By Marieke Goettsch, Mercedes Mateo Diaz,and Nicolas Canete
At the Inter-American Development Bank (IDB), one of our main objectives is to improve the lives of people in the Latin America and Caribbean (LAC) region by reducing inequality. It became obvious to us that the enormous complexity and interlinkages of global challenges called for a multidisciplinary approach and a need for new forms of collaboration between government, private sector, and academia.
In 2008, the IDB’s Division of Competitiveness, Technology and Innovation (CTI) developed the Innovation Lab (I-Lab), which falls under the umbrella of a growing set of initiatives around the globe that build on the concept of “social innovation.” Having received a lot of attention from policymakers, academics, practitioners, and the private sector, the definitions of this approach are manifold but in general terms allude to a “novel solution to a social problem that is more effective, efficient, sustainable, or just than existing solutions and for which the value created accrues primarily to society as a whole rather than private individuals.” Social innovation is needed because conventional approaches have not solved a variety of social challenges.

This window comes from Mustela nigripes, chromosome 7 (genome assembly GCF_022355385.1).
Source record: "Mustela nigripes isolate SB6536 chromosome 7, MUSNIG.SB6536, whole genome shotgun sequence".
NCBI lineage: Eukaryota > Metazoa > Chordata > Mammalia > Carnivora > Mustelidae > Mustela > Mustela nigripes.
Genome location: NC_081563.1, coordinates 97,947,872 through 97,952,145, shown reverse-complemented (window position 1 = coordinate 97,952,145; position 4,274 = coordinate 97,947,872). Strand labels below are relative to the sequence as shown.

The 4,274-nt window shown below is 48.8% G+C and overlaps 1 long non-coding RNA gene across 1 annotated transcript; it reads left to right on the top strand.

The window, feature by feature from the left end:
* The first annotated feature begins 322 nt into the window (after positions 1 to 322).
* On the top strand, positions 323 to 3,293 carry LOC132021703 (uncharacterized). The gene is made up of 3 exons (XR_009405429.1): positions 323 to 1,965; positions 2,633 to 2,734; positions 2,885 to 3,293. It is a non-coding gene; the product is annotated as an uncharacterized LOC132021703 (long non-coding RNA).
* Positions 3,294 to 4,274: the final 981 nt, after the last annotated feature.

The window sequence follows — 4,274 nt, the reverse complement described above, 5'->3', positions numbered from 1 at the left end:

The I-Lab methodology is different from those applied by most other organizations working to identify novel solutions to unmet social problems. The key differentiation concerns who identifies and prioritizes those unmet social problems and how this approach can contribute to innovation processes and science, technology, and innovation (STI) policy formulation that link the worlds of unattended needs to worlds of solutions and inform the development of innovative technologies.